Virtual Servers
Virtual servers that you create in the DCD are provisioned and hosted in one of IONOS physical data centers. Virtual servers behave exactly like physical servers. They can be configured and managed with your choice of the operating system. Information on creating a server can be found here.
Boot options: For each server, you can select to boot from a virtual CD-ROM/DVD drive or from a storage device (HDD/SSD). Any operating system can be used on the platform. The only requirement is the use of KVM VirtIO drivers. IONOS provides a number of ready-to-boot images with current versions of Linux operating systems.
We do not offer Windows images during the PoC. However, you can upload your own images with our FTP access, including your own licensed Windows images.

Secure your data, enhance reliability, and set up high-availability scenarios by deploying your virtual servers and storage devices across multiple Availability Zones.
Assigning different Availability Zones ensures that servers or storage devices reside on separate physical resources at IONOS.
For example, a server or a storage device assigned to Availability Zone 1 resides on a different resource than a server or storage device assigned to Availability Zone 2.
You have the following Availability Zone options:
  • Zone 1
  • Zone 2
  • A - Auto (default; our system automatically assigns an Availability Zone upon provisioning)

If the capacity of your Virtual Data Center no longer matches your requirements, you can still increase or decrease your resources after provisioning. With upscaling resources, you can change the resources of a virtual server during operation without restarting it. This means you can add RAM or NICs ("hot plug"). This allows you to react to peak loads quickly without compromising performance.
After uploading, you can define the properties for your own images before applying them to new storage volumes. The settings must be supported by the image, otherwise, they will not work as expected. After provisioning, you can change the settings directly on the storage device, which will require a restart of the server.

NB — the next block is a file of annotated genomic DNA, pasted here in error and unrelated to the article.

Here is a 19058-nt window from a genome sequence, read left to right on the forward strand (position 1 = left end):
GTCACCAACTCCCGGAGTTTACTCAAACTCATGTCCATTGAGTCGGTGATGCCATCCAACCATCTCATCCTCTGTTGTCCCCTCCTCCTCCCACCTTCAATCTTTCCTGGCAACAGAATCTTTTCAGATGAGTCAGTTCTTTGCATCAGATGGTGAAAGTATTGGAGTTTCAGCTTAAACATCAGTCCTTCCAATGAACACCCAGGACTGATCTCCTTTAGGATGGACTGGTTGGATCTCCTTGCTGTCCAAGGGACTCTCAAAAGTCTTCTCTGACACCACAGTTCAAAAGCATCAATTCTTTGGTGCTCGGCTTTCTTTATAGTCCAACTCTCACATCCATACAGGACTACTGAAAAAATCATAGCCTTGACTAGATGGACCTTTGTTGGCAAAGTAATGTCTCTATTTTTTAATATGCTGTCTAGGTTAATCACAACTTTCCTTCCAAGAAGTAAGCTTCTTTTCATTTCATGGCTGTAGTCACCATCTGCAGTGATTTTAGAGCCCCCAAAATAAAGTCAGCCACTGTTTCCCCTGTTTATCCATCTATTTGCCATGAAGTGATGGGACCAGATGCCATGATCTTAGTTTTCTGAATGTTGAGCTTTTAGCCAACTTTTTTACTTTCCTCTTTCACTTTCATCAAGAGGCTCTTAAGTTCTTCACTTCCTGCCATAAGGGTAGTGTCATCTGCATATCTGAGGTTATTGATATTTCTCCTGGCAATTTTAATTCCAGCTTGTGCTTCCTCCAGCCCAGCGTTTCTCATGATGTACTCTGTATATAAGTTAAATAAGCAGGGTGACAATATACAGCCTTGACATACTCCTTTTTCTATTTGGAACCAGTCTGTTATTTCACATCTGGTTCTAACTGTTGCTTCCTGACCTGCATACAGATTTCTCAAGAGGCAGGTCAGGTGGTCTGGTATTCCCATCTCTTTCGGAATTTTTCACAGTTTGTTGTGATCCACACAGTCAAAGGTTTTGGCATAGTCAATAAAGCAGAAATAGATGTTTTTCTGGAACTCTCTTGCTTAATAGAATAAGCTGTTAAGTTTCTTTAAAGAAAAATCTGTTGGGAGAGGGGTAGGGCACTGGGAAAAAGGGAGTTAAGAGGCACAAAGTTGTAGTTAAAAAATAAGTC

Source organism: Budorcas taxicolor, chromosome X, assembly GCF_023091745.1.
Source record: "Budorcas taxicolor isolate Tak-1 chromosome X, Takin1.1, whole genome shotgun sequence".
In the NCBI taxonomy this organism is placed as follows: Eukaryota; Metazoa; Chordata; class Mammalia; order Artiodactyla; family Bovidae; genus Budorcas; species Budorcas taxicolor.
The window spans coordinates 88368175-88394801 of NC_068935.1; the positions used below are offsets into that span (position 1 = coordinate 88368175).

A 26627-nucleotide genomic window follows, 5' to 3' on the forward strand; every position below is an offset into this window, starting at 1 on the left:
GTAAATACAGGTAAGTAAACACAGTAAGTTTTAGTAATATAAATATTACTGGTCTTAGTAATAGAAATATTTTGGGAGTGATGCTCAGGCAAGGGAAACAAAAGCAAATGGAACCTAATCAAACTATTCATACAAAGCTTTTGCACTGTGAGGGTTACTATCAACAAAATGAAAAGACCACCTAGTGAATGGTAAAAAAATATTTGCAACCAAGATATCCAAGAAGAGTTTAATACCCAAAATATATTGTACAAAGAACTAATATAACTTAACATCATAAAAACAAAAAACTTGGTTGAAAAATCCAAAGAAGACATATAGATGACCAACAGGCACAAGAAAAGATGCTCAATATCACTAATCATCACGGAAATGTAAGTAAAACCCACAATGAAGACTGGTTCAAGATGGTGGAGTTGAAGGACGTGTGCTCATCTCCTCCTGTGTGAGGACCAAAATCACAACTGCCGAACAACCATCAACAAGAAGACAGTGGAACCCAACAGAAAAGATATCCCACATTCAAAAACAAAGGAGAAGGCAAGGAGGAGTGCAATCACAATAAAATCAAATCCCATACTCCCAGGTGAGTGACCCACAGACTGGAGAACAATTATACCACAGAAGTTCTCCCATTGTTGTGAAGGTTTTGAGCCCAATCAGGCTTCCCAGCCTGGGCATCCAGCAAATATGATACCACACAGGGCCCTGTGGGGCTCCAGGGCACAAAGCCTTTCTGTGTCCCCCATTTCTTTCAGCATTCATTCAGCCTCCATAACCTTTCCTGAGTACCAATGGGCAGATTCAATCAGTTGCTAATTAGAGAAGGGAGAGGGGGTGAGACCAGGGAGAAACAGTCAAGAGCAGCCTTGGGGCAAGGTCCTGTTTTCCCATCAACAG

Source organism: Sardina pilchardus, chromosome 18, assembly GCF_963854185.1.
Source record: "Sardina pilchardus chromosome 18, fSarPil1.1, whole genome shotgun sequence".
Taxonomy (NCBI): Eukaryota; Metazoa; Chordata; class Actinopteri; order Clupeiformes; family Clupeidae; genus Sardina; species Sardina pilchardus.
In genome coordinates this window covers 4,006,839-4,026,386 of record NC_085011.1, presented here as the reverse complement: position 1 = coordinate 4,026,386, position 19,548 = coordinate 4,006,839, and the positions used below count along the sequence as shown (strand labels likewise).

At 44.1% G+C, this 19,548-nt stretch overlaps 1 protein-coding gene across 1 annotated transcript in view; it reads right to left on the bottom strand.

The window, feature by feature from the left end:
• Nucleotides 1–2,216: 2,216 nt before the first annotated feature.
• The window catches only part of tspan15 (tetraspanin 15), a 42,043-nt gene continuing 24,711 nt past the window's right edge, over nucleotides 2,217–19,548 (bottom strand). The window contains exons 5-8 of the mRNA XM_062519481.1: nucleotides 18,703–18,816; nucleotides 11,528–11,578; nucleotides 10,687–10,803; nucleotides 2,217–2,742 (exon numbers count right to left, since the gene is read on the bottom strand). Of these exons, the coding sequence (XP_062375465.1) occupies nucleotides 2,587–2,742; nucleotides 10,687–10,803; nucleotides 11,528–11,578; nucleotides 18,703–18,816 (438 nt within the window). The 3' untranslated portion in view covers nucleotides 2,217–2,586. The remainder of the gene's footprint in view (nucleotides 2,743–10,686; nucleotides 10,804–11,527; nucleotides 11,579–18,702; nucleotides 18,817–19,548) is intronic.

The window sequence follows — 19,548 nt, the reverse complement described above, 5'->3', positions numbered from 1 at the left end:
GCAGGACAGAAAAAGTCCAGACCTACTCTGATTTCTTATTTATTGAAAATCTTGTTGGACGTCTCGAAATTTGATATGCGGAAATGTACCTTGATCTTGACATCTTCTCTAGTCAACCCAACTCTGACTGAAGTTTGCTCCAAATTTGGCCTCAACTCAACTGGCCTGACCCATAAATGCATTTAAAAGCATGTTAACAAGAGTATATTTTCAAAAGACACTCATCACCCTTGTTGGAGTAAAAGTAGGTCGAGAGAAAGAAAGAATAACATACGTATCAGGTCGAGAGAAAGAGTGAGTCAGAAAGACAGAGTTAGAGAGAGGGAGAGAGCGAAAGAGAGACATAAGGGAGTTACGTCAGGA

The types of resources that you can scale without rebooting will depend on the operating system of your VMs. Since kernel 2.6.25, Linux has LVO modules installed by default, but they may have to be activated manually depending on the derivative. For more information see the Linux VirtIO page.
For IONOS images, the supported properties are already preset. Without restarting the server, its resources can be scaled as follows:
  • Upscaling: CPU, RAM, NICs, storage volumes
  • Downscaling: NICs, storage volumes
Scaling up is the increase or speed up of a component to handle a larger load. The goal is to increase the number of resources that support an application to achieve or maintain accurate performance. Scaling down means reducing system resources, whether or not you've used the scaling up approach. Without restarting the server, only upscaling can be done.

CPU Types: Virtual server configurations are subject to the following limitations, by CPU type:
AMD CPU
Components
Minimum
Maximum
Cores
1 core
62 cores
RAM
0,25 GB RAM
230 GB RAM
NICs and storage
0 PCI connectors
24 PCI connectors
CD-ROM
0 CD-ROMs
2 CD-ROMs
Intel® CPU
Components
Minimum
Maximum
Cores
1 core
51 cores
RAM
0,25 GB RAM
230 GB RAM
NICs and storage
0 PCI connectors
24 PCI connectors
CD-ROM
0 CD-ROMs
2 CD-ROMs
A single Intel® physical core with Hyper-Threading Technology is exposed to the operating system of your virtual server as two distinct “logical cores”, which process separate threads.
RAM Sizes: Because the working memory (RAM) size cannot be processed during the initial configuration, newly provisioned servers with more than 8 GB of RAM may not start successfully when created from IONOS Windows images.
Live Vertical Scaling: Linux supports the entire scope of IONOS Live Vertical Scaling, whereas Windows is limited to CPU scaling. Furthermore, it is not possible to use LVS to reduce storage size after provisioning.
Export as PDF
Copy link
On this page
Availability Zones
Live Vertical Scaling (LVS)
Limitations